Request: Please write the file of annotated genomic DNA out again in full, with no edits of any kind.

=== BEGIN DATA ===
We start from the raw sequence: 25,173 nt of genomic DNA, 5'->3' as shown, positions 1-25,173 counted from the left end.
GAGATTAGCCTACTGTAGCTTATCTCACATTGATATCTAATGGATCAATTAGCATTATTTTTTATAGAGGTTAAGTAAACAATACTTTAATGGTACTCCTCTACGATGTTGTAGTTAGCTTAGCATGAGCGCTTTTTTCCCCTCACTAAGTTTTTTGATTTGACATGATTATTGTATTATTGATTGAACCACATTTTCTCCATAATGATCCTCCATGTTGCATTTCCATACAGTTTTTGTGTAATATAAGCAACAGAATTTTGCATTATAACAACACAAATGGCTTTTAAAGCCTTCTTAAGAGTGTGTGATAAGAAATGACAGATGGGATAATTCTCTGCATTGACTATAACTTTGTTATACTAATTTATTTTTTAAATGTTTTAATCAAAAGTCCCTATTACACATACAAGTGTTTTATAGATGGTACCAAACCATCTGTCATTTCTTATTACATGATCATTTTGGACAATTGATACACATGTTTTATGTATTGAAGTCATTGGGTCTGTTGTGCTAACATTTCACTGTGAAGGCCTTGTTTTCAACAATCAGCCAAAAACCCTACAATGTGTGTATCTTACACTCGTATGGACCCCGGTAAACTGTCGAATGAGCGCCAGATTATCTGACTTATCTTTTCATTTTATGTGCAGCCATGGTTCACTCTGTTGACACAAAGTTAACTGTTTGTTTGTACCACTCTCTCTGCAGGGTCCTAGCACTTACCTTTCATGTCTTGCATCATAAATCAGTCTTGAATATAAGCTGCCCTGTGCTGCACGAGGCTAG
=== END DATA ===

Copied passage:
We start from the raw sequence: 25,173 nt of genomic DNA, 5'->3' as shown, positions 1-25,173 counted from the left end.
GAGATTAGCCTACTGTAGCTTATCTCACATTGATATCTAATGGATCAATTAGCATTATTTTTTATAGAGGTTAAGTAAACAATACTTTAATGGTACTCCTCTACGATGTTGTAGTTAGCTTAGCATGAGCGCTTTTTTCCCCTCACTAAGTTTTTTGATTTGACATGATTATTGTATTATTGATTGAACCACATTTTCTCCATAATGATCCTCCATGTTGCATTTCCATACAGTTTTTGTGTAATATAAGCAACAGAATTTTGCATTATAACAACACAAATGGCTTTTAAAGCCTTCTTAAGAGTGTGTGATAAGAAATGACAGATGGGATAATTCTCTGCATTGACTATAACTTTGTTATACTAATTTATTTTTTAAATGTTTTAATCAAAAGTCCCTATTACACATACAAGTGTTTTATAGATGGTACCAAACCATCTGTCATTTCTTATTACATGATCATTTTGGACAATTGATACACATGTTTTATGTATTGAAGTCATTGGGTCTGTTGTGCTAACATTTCACTGTGAAGGCCTTGTTTTCAACAATCAGCCAAAAACCCTACAATGTGTGTATCTTACACTCGTATGGACCCCGGTAAACTGTCGAATGAGCGCCAGATTATCTGACTTATCTTTTCATTTTATGTGCAGCCATGGTTCACTCTGTTGACACAAAGTTAACTGTTTGTTTGTACCACTCTCTCTGCAGGGTCCTAGCACTTACCTTTCATGTCTTGCATCATAAATCAGTCTTGAATATAAGCTGCCCTGTGCTGCACGAGGCTAG